Topic: Vitamin C and COVID-19 - Water Soluble Ascorbic Acid? IV? Liposomal?  (Read 4471 times)

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There is a lot of confusion about vitamin C, what to use, and how to use for both prevention and treatment.

For prevention and "maintenance", it's easy.  On the concept protocol page, we recommend 3-5 grams of vitamin C daily.  This can be pure ascorbic acid taken in water (may cause loose stools or stomach discomfort in some), buffered vitamin C (for those with sensitive stomachs, especially), or liposomal vitamin C.

Liposomal vitamin C is superior for oral use.  It is also much more expensive to purchase.  The highest quality product is probably Dr. Christopher Shade's Liposomal Vitamin C (from his company, Quicksilver Scientific).  We consider most of his products "top shelf", and for very good reason!

However, you can make a fantastic product at home.  There are many tutorials out there, and it is as simple as combining the right amount lecithin with the right amount of vitamin C (ascorbic acid) and water in a simple blender.  Or, you can use a refined approach to get the best possible product, using an ultrasonic bath device (like the ones people use to clean jewelry). 

The best tutorial:  https://qualityliposomalc.com/

When supplementing, simply try to spread out the consumption throughout the day.  If you eat three meals, you can take a gram or so with each meal.  Liposomal vitamin C can be taken at any time, with or without food.

Now, for COVID-19.  Please start off by reading Dr. Mercola's great article which documents the emerging research on using vitamin C to treat COVID-19:


To be clear again, the body can only absorb 1 gram per hour of any water soluble C (like pure ascorbic acid). In order to get the effects that one gets from doing high dose vitamin C therapy via IV,  a far greater blood serum level must be achieved.  It doesn't matter how much you take orally, the body can utilize one gram, and the rest simply flushes the digestive tract (which in itself has value, but not directly like with an IV treatment).  Of course, even a gram an hour can be beneficial, but it won't have the same therapeutic effects.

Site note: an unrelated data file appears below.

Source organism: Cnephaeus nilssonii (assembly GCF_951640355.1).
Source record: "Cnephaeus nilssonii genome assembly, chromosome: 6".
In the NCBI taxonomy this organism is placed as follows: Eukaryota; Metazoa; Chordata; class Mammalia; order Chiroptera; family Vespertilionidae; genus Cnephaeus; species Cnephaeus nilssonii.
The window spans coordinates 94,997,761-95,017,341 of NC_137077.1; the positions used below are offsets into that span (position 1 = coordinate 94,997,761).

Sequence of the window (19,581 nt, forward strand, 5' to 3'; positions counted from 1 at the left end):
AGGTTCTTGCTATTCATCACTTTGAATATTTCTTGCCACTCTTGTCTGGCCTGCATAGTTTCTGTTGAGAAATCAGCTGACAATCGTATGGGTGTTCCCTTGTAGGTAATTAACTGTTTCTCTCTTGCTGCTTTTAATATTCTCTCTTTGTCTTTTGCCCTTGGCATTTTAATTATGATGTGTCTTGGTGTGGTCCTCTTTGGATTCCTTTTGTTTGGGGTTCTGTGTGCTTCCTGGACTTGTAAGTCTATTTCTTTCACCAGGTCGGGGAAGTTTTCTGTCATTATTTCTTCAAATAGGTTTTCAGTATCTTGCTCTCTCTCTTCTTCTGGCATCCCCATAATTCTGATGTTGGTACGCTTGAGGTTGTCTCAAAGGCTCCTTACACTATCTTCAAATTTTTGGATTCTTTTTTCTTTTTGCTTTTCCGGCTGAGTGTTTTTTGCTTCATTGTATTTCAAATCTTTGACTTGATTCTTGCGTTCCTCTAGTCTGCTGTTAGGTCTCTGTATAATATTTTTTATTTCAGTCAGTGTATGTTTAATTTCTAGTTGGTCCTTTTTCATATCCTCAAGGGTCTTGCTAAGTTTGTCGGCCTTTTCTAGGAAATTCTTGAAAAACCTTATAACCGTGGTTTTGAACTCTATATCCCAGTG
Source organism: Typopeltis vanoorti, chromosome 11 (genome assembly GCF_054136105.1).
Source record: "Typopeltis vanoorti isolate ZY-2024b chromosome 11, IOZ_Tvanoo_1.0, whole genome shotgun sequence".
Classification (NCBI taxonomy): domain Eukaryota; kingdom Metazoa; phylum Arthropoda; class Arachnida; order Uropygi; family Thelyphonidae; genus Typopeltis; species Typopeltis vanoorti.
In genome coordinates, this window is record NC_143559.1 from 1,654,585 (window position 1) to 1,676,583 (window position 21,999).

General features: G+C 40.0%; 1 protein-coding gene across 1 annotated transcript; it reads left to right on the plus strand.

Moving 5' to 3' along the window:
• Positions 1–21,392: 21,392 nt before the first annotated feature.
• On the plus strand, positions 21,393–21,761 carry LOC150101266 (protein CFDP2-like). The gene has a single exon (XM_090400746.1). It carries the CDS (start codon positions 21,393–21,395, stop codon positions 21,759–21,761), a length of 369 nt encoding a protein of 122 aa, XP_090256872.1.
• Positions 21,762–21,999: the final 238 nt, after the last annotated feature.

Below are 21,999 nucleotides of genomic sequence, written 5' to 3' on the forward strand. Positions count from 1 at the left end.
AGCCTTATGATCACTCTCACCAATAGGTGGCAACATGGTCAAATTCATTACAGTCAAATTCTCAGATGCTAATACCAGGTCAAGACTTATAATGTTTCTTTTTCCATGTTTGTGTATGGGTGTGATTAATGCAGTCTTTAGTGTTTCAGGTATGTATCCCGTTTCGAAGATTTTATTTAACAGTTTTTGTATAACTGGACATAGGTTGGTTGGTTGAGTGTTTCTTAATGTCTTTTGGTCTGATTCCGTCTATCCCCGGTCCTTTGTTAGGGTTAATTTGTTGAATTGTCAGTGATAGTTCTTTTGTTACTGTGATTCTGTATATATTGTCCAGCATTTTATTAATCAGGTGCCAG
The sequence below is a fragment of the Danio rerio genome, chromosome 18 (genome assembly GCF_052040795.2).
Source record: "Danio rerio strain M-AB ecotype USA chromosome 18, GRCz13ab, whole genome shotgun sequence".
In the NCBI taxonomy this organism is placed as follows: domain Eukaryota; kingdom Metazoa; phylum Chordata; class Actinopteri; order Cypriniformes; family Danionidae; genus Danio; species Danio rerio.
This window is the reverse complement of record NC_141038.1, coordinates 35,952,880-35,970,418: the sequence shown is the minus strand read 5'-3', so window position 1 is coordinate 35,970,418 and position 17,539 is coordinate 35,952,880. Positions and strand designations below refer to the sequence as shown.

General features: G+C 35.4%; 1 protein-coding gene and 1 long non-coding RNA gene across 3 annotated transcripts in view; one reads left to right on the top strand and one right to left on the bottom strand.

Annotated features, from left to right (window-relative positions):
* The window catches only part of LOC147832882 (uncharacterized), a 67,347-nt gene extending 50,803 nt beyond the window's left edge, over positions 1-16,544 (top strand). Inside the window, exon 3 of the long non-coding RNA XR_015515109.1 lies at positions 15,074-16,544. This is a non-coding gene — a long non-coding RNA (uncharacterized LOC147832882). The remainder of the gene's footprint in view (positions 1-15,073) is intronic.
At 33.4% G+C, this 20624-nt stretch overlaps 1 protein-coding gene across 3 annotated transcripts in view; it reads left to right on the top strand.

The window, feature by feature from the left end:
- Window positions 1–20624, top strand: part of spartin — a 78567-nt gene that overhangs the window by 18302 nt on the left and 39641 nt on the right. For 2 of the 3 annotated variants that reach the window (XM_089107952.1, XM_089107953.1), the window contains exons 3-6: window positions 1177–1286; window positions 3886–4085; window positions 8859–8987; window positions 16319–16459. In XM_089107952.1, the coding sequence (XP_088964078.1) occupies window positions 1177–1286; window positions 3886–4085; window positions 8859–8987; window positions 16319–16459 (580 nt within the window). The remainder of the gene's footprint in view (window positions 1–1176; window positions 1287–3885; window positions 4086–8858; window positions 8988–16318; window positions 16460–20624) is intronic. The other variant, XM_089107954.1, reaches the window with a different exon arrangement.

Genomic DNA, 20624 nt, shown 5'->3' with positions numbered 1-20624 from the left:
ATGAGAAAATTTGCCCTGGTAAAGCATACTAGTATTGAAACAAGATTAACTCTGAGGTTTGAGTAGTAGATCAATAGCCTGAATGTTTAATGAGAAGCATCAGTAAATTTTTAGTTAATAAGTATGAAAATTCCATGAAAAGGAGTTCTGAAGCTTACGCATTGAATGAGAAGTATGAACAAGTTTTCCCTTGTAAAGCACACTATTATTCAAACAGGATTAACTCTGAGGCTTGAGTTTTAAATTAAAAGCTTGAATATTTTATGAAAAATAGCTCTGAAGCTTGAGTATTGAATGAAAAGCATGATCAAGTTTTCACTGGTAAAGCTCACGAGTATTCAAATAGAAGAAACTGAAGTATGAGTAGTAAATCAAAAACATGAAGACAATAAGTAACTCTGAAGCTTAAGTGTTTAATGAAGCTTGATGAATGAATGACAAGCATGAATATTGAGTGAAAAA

There is a critical point where the concentration of vitamin C changes the effect of the Vitamin C; it reverses it's oxidative properties, like flipping a switch.  There are many papers out there documenting this, so we won't repeat the information here.

The maximum IV dosage of vitamin C is usually quoted to be between 3-5 grams (they are using much less when using IV C to treat COVID-19, however), taken over a period of six hours.

For home use, there are different ways and strategies to use vitamin C for acute infections.  Here is a brief commentary I wrote about the IDEA of using Liposomal vitamin C over water soluble C (for oral use), for HIGH DOSE vitamin C therapy:

I cannot say, nor can anyone else as of yet, which method of use would be superior:  The "traditional" method of using ascorbic acid, finding your maximum dose level, and using THAT daily while you are sick... or using a more experimental approach which utilizes a liposomal formulation for oral use. It might even be a matter of personal response.

I, personally, don't tend to enjoy pure ascorbic acid in water.  Many people have a very low tolerance, which may or may not change when a person gets ill.

In the "general concept" post, we link to a scientific study that tries to make the case for taking 4 grams of Lip C in an hour to achieve high blood serum levels via the oral route, making IV administration unnecessary.  Don't forget to read up on that thread!


To be clear, all historic and traditional ORAL use of vitamin C used for acute illness was done with water soluble ascorbic acid.  Not buffered, not ester C, not "natural" vitamin C, but plain old pure ascorbic acid powder mixed in water.  Is there a case for using these other formulations for general health?  Absolutely.  Would I do that in this situation?  Absolutely not.

That said, with ascorbic acid, you can never even come close to the vitamin C blood serum levels like you can with an IV... no matter how much vitamin c you take every 15 minutes, the body can only absorb 1 gram per hour. The rest simply helps the body flush the system/digestive tract (which is useful, but not the point).

The traditional way to do use vitamin C orally is to take a certain amount of vitamin C every hour (or every 15 minutes, whatever)... like between 5 and 10 grams total per hour (10 is ideal). You keep track. You keep dosing until you get loose stools. You see how much C you have taken. Then, you stop for the day.

There are troves of tutorials out there that document this process step by step.  It is actually often referred to as a "Vitamin C Challenge Test", because the idea is to figure out exactly how much vitamin C that the body will tolerate, and then dose with that amount each day during an acute phase of illness.